Taoiseach Leo Varadkar is facing a storm over 'fake news' amid an explosive claim he suggested the creation of anonymous online internet accounts to make positive comments about news.
Mr Varadkar is alleged to have floated the idea while he was contesting the Fine Gael leadership race.
The claim - included in a new biography of Mr Varadkar - has been described as "shocking stuff" by Fianna Fáil TD James Lawless.
Mr Lawless claimed that suggesting "fake accounts should be deliberately deployed for political advantage" could amount to "electoral fraud" and "fake news".
Last night, a spokesman for Mr Varadkar insisted "the alleged course of action wasn't taken and was never seriously considered".
A detailed account of the Fine Gael leadership contest is included in a new biography - 'Leo: A Very Modern Taoiseach' - by Irish Independent Deputy Political Editor Philip Ryan and Government adviser Niall O'Connor.
The book outlines how Mr Varadkar brought a team together to make his bid to succeed former Taoiseach Enda Kenny as Fine Gael leader. It describes how the campaign's social media strategy was devised.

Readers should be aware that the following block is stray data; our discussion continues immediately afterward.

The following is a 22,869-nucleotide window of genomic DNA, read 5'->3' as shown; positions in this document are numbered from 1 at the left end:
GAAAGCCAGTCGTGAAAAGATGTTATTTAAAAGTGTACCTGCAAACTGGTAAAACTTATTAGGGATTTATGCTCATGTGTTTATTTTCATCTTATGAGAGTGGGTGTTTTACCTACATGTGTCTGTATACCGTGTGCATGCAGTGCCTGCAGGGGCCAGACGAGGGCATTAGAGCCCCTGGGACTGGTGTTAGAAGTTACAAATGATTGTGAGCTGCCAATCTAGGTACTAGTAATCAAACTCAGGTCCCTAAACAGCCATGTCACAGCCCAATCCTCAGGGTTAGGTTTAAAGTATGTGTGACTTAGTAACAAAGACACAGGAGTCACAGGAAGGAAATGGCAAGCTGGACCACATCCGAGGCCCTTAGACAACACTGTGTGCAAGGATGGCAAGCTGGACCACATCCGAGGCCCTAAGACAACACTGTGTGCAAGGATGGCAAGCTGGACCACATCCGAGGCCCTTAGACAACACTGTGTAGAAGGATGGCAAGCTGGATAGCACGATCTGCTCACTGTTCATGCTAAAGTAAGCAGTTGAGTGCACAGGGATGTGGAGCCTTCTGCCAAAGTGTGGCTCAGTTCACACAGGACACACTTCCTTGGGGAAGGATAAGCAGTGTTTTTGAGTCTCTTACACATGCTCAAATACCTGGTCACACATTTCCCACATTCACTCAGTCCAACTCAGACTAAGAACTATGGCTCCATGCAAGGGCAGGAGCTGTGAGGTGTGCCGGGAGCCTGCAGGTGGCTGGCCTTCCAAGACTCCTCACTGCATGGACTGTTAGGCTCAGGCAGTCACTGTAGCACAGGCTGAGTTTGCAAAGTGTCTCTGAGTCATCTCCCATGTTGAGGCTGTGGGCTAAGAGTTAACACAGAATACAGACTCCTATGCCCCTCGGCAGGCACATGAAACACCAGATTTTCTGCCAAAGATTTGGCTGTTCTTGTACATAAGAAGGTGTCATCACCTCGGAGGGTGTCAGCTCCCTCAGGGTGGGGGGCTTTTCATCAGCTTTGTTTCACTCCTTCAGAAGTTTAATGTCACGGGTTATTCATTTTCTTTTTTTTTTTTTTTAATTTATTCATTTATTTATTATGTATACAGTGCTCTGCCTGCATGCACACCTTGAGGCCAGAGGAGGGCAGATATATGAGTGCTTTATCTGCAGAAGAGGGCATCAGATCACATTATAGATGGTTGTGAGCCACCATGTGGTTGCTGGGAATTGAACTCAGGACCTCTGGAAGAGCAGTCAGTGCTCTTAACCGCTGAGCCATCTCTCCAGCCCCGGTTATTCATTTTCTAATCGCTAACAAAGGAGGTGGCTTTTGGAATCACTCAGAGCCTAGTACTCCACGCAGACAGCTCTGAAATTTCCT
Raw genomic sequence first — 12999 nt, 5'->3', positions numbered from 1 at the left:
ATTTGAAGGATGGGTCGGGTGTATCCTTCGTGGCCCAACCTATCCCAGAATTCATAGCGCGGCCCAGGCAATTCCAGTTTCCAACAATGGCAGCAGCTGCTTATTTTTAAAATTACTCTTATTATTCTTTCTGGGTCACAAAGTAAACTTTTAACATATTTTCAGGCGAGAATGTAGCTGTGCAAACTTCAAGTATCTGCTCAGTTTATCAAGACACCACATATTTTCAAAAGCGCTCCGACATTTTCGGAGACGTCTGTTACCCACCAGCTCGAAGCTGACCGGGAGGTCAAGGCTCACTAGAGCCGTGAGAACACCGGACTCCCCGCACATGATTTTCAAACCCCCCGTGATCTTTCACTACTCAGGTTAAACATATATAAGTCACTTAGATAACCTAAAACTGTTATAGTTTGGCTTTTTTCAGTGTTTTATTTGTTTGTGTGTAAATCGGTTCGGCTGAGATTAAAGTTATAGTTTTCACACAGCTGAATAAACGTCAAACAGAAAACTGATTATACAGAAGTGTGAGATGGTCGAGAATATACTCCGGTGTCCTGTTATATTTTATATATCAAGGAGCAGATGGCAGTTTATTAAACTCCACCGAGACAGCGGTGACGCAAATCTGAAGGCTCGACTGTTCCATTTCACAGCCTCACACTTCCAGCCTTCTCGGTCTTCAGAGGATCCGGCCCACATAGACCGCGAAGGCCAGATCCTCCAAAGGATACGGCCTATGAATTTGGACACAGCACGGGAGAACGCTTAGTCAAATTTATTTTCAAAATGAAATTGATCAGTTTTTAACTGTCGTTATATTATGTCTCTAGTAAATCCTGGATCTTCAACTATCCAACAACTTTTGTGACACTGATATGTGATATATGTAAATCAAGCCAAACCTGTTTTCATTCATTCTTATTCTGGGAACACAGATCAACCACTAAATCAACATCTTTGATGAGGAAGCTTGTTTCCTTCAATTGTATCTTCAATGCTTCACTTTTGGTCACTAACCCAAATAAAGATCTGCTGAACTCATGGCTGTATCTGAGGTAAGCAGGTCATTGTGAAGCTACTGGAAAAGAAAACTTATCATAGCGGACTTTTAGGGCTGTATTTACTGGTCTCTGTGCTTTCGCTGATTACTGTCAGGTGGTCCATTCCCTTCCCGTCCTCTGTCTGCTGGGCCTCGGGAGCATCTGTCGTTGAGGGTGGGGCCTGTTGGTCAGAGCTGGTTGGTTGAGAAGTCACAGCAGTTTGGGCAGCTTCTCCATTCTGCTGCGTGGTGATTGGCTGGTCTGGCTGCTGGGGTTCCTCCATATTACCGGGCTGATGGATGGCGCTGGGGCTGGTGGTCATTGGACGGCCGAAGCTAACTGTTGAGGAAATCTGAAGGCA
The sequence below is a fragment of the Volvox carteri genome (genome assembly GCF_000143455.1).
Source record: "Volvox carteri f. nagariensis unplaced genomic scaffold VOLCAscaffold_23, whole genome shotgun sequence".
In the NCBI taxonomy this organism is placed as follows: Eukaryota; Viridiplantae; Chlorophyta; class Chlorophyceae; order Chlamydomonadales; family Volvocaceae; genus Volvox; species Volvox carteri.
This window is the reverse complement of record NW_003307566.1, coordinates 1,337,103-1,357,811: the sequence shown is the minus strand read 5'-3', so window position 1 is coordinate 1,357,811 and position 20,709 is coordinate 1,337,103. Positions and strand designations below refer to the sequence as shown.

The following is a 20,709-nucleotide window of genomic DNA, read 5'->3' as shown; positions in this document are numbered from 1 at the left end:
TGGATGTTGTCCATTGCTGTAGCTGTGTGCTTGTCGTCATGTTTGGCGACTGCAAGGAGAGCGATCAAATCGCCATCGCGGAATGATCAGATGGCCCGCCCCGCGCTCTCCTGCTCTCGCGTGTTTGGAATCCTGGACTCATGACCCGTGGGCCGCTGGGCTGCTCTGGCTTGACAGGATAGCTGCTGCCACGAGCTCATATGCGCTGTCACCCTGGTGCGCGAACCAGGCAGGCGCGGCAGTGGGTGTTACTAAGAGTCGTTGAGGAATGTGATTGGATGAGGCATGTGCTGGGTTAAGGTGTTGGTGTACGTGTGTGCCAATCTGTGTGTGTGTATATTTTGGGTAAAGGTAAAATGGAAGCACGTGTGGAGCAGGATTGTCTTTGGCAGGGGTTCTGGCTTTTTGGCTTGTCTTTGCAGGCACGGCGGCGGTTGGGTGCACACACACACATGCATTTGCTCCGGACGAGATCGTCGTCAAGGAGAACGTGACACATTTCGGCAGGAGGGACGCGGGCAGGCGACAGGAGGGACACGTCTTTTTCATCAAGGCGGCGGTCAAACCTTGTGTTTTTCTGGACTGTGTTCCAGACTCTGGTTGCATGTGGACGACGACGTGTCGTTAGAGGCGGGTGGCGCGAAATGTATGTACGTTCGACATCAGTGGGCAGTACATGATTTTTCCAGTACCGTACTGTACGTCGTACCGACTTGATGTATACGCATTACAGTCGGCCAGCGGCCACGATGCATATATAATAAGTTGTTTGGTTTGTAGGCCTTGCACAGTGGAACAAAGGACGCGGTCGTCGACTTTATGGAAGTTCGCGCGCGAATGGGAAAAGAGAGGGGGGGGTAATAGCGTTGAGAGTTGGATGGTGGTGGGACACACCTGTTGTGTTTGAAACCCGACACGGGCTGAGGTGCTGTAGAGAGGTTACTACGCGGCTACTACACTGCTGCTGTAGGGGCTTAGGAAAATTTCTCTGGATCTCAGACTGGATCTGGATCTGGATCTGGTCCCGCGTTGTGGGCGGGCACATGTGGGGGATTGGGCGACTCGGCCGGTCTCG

The book says: "At one point, Varadkar floated the idea to one TD of creating anonymous accounts to make positive comments under online stories on popular news websites. It's unclear how far the proposal was pushed."
Last night, Mr Lawless accused Mr Varadkar of being "obsessed with spin". He claimed the allegation in the book shows why his proposed Online Advertising and Social Media Bill has stalled. Mr Lawless accused Mr Varadkar of offering "lame excuses" for refusing to support the bill.
Mr Varadkar's spokesman responded to Mr Lawless's claims about his stalled bill.
"The Government isn't supporting James Lawless's bill on social media as parts of it restrict free speech and would even restrict normal political activity like organising protests or meetings," he said, adding the Government is willing to work with Mr Lawless to "improve it".